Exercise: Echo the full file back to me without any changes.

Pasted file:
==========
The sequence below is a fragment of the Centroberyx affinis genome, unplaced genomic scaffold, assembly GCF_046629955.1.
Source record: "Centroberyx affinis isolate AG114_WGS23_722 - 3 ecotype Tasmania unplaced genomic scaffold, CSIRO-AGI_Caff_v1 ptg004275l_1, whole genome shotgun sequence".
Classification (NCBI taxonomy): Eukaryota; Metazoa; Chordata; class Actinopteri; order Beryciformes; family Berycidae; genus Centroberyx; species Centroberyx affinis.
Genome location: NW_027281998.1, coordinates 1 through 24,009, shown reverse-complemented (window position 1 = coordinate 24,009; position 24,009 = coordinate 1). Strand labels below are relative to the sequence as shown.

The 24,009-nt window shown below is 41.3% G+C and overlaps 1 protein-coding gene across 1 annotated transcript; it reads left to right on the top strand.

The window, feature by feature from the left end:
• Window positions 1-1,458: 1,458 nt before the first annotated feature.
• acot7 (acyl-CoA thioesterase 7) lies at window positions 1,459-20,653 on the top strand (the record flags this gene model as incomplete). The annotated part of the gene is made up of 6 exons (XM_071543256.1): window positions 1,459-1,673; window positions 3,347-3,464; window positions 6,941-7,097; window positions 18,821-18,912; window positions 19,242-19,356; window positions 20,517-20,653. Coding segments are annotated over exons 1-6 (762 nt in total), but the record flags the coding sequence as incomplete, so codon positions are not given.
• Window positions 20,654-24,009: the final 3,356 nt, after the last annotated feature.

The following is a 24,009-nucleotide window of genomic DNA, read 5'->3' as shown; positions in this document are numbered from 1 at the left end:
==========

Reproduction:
The sequence below is a fragment of the Centroberyx affinis genome, unplaced genomic scaffold, assembly GCF_046629955.1.
Source record: "Centroberyx affinis isolate AG114_WGS23_722 - 3 ecotype Tasmania unplaced genomic scaffold, CSIRO-AGI_Caff_v1 ptg004275l_1, whole genome shotgun sequence".
Classification (NCBI taxonomy): Eukaryota; Metazoa; Chordata; class Actinopteri; order Beryciformes; family Berycidae; genus Centroberyx; species Centroberyx affinis.
Genome location: NW_027281998.1, coordinates 1 through 24,009, shown reverse-complemented (window position 1 = coordinate 24,009; position 24,009 = coordinate 1). Strand labels below are relative to the sequence as shown.

The 24,009-nt window shown below is 41.3% G+C and overlaps 1 protein-coding gene across 1 annotated transcript; it reads left to right on the top strand.

The window, feature by feature from the left end:
• Window positions 1-1,458: 1,458 nt before the first annotated feature.
• acot7 (acyl-CoA thioesterase 7) lies at window positions 1,459-20,653 on the top strand (the record flags this gene model as incomplete). The annotated part of the gene is made up of 6 exons (XM_071543256.1): window positions 1,459-1,673; window positions 3,347-3,464; window positions 6,941-7,097; window positions 18,821-18,912; window positions 19,242-19,356; window positions 20,517-20,653. Coding segments are annotated over exons 1-6 (762 nt in total), but the record flags the coding sequence as incomplete, so codon positions are not given.
• Window positions 20,654-24,009: the final 3,356 nt, after the last annotated feature.

The following is a 24,009-nucleotide window of genomic DNA, read 5'->3' as shown; positions in this document are numbered from 1 at the left end: